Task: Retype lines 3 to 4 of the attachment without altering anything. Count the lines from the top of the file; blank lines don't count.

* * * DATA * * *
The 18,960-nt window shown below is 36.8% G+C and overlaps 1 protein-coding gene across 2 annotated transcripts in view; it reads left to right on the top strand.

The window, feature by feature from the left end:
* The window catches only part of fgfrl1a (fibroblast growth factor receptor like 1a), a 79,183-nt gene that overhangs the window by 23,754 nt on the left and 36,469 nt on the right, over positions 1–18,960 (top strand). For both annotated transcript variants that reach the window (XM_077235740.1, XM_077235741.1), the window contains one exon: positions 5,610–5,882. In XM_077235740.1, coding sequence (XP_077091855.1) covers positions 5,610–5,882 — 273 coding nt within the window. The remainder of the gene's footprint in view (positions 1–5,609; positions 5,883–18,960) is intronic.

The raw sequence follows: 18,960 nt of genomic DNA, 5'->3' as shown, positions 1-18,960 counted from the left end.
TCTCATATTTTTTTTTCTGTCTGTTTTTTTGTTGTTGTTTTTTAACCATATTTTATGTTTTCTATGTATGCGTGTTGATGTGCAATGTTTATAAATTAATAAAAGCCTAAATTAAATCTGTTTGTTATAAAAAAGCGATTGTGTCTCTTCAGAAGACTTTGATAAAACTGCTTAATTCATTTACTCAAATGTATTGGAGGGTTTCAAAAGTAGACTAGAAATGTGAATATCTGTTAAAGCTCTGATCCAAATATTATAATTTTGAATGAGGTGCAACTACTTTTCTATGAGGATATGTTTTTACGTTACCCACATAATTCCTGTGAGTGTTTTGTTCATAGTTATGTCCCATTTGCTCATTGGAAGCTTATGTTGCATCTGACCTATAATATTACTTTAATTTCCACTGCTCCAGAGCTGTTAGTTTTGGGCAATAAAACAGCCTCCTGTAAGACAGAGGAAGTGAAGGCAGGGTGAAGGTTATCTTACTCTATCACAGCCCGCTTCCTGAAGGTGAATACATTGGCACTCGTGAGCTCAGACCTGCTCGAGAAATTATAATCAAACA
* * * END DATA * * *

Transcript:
* The window catches only part of fgfrl1a (fibroblast growth factor receptor like 1a), a 79,183-nt gene that overhangs the window by 23,754 nt on the left and 36,469 nt on the right, over positions 1–18,960 (top strand). For both annotated transcript variants that reach the window (XM_077235740.1, XM_077235741.1), the window contains one exon: positions 5,610–5,882. In XM_077235740.1, coding sequence (XP_077091855.1) covers positions 5,610–5,882 — 273 coding nt within the window. The remainder of the gene's footprint in view (positions 1–5,609; positions 5,883–18,960) is intronic.

The raw sequence follows: 18,960 nt of genomic DNA, 5'->3' as shown, positions 1-18,960 counted from the left end.